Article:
• Full recording and analysis of the inscribed graffiti at Derby Gaol Friar Gate prison, and the doors of Leicester Gate (possibly champel beams also), attempting to link names/crimes/people and possibly photographs
  • Comparison of the two very different sets, looking at the type of writing, symbolism and  crimes committed and fate of the people involved

Rare diseases and their visibility in the skeletal record: Creating knowledge using interdisciplinary approaches

Millions of people worldwide suffer from some type of rare disease, often chronic or congenital in nature and therefore affecting the skeleton and musculoskeletal system. While the identification of a condition from skeletal remains can potentially aid forensic casework, new approaches in palaeopathology are focusing on the impact of a condition on individuals and their environment, providing us with new insights regarding the interpretation of human skeletal remains. MRes projects in this area may focus on selected rare diseases and contribute to creating new knowledge through the review and combination of bioanthropological, biomedical and clinical evidence.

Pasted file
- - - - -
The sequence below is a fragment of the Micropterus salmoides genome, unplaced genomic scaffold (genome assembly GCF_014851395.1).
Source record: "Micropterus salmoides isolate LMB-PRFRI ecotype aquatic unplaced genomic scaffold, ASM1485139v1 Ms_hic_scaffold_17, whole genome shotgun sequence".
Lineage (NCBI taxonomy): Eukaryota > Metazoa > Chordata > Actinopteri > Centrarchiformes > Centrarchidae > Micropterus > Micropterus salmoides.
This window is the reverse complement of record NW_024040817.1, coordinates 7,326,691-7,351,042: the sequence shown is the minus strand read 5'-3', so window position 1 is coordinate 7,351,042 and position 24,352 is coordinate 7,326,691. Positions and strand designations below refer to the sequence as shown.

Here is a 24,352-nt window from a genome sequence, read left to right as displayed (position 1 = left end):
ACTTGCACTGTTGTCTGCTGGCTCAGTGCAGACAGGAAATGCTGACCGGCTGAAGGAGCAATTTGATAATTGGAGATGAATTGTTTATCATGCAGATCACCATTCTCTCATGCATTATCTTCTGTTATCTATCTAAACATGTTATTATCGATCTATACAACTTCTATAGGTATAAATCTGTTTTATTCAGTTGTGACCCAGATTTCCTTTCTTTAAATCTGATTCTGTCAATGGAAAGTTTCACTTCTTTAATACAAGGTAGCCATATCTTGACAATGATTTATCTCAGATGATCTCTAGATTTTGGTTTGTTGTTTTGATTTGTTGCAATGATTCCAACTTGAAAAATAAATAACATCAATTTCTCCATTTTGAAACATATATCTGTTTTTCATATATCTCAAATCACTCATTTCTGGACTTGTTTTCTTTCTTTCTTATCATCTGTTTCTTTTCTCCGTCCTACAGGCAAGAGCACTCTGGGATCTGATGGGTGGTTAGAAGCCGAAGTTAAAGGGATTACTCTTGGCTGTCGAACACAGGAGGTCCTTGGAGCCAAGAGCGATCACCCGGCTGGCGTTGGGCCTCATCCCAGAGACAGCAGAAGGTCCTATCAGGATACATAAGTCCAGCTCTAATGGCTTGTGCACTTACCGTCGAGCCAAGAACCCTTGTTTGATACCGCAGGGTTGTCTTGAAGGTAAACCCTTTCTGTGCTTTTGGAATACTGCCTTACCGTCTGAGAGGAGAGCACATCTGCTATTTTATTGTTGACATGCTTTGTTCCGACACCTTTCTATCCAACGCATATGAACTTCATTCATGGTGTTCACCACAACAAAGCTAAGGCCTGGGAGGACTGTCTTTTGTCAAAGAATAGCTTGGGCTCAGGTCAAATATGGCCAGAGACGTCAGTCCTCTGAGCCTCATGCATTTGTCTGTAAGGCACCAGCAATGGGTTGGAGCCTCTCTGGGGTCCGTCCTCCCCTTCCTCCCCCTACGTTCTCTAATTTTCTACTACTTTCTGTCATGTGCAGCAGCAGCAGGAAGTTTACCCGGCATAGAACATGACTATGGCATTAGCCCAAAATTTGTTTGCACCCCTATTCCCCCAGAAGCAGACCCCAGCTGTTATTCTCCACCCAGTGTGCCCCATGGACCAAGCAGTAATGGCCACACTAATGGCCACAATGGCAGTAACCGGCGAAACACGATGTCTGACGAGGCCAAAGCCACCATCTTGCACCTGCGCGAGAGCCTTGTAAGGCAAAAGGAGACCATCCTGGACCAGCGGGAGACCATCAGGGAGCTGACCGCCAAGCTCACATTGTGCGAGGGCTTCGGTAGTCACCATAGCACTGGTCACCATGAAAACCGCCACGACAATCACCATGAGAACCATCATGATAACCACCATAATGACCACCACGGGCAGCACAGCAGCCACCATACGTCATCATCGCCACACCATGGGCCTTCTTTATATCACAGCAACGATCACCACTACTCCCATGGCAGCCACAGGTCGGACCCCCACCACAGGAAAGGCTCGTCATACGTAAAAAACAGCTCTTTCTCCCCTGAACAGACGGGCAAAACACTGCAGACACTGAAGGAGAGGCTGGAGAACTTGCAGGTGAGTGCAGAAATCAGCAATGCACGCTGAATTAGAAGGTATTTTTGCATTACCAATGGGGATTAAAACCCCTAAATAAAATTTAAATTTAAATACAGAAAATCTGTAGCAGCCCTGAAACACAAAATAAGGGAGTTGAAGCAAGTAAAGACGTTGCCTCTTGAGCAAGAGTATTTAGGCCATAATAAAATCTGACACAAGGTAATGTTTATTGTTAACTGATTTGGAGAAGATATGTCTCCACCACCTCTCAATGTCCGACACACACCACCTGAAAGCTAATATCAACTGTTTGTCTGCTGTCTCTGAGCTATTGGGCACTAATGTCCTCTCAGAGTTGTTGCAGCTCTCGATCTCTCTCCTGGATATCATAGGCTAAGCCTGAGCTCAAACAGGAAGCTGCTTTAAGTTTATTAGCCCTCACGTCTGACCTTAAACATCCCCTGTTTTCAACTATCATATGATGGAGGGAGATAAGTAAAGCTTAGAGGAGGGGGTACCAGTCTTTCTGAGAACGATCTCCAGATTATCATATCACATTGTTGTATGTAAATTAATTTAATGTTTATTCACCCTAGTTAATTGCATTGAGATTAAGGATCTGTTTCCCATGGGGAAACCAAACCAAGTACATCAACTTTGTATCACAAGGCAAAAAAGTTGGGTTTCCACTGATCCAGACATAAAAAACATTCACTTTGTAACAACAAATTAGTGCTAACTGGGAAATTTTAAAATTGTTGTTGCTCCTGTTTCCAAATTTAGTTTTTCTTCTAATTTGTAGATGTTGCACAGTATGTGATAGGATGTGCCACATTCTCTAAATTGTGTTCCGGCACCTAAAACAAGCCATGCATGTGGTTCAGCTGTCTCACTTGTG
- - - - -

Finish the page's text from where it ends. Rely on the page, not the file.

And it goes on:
Specialised Facilities

We have both field sites and specialised laboratory facilities available for your research projects. These include an imaging laboratory, a molecular laboratory, an insectary with adjoining entomology laboratory, a dedicated microbiology laboratory and an analytical suite housing GCMS, SEM, HPLC, and a UV Vis spectrophotometer. We can also support research that is field-based.

What you will study

You'll study modules such as:

  • Advanced Qualitative Research Methods (20 credits)
  • Advanced Quantitative Research Methods (20 credits)
  • Digital Scholarship and Research Skills Development (40 credits)
  • Independent Research (80 credits) or Independent Study (20 credits - PGDip only)